The Canucks are injured, on the road, and desperate for wins

AP
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The Vancouver Canucks are in a tough spot.

Again.

After Tuesday’s loss in New Jersey, they sit five points back of a wild-card spot in the Western Conference.

They also have four games left on a very tough road trip.

Oh, and they’re down three defensemen — Alex Edler, Chris Tanev, and Philip Larsen — and three forwards — Jannik Hansen, Derek Dorsett and Anton Rodin.

But other than that, everything’s going great.

Tonight, the Canucks will take on the Lightning in Tampa Bay. Three more games at Florida, Washington, and Carolina await.

There is good news, though, as Larsen does not seem to be seriously injured after taking that devastating hit from Taylor Hall. The 27-year-old defenseman was medically cleared to return to Vancouver. He’ll be replaced tonight by little-used Alex Biega.

But the Canucks (11-13-2) need to find a way to stay in the playoff race, because it doesn’t get any easier once they got home, with visits from Tampa Bay, Columbus, and Winnipeg (twice). By the Christmas break, they could easily be in an even bigger hole, and that would make things very interesting indeed.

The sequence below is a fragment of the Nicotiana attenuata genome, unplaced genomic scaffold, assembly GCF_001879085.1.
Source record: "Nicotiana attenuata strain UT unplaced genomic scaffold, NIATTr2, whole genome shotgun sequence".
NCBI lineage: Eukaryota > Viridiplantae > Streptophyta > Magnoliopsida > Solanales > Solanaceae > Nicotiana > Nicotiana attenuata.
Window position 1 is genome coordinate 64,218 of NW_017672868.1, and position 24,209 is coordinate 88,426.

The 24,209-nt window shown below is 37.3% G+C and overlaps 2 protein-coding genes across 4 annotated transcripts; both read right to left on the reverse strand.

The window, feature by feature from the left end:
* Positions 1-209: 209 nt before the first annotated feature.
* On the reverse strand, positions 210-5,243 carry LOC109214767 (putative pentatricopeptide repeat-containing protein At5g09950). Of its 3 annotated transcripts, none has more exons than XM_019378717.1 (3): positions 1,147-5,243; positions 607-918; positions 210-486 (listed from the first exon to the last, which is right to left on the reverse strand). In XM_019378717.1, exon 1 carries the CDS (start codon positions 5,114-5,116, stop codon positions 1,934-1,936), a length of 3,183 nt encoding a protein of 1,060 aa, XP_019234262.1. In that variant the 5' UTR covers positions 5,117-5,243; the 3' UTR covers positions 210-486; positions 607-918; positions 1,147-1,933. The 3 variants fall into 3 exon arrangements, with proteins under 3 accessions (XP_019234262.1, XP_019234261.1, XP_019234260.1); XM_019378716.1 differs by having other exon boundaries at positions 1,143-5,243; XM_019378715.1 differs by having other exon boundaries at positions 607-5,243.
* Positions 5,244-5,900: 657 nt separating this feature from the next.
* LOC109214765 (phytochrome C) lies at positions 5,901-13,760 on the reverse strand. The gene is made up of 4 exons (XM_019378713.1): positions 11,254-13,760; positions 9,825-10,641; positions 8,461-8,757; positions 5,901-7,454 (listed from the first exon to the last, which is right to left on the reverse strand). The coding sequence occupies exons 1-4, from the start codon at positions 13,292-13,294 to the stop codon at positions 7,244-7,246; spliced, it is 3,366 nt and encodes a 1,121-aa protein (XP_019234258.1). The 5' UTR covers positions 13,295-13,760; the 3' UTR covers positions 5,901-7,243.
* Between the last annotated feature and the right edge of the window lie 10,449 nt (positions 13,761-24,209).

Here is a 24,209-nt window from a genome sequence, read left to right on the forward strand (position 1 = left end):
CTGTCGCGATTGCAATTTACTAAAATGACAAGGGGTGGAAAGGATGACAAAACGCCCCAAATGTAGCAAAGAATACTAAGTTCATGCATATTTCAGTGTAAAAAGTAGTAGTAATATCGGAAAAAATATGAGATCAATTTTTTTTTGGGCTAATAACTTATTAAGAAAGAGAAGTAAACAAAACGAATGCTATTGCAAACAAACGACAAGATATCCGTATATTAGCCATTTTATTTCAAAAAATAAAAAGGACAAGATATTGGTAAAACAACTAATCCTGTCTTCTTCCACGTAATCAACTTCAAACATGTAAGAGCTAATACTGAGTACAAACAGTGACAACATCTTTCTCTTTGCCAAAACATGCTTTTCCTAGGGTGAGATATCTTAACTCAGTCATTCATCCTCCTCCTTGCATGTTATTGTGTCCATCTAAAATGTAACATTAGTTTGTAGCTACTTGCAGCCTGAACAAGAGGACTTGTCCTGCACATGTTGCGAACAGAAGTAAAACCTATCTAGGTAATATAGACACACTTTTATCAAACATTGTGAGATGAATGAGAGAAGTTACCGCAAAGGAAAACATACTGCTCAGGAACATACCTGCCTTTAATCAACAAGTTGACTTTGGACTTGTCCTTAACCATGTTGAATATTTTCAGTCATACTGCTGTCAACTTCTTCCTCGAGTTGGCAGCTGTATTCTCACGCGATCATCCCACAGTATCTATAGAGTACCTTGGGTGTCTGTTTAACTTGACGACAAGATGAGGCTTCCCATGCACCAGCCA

That’s because, earlier this week, GM Jim Benning told The Province newspaper that he will not be approaching any of his players about waiving their no-trade clauses. That includes Alex Burrows, a pending unrestricted free agent who’s been among the Canucks’ best this season. A versatile forward with playoff experience, Burrows could theoretically bring a decent return at the deadline.

“Now that Jim said that, well, for me, I love my teammates, I love my team and I love this organization,” Burrows said, per the Vancouver Sun. “But at the same time, things can change quickly in this business. I’ve learned that before. I learned that last year, last summer. So for me, it’s take it one day at a time.”

Things could certainly change if the team falls short, especially after ownership committed $36 million to Loui Eriksson in free agency. The Canucks are right up against the salary cap. So far, they have refused to tear it down and rebuild, a la Toronto and Buffalo.

Which is to say, if the Canucks are out of the playoff race by the deadline, management (and ownership) may have to reconsider their stances. Because after last season’s deadline disaster, they really can’t afford another.

The best way to avoid such a scenario would be to stay in the race and play the “meaningful games in March” that they’re still aiming to play. That starts tonight in Tampa, against a team with some desperation of its own. The Lightning have just one win in their last six, so they won’t be taking their opponents lightly.

And that could be more bad news for the Canucks.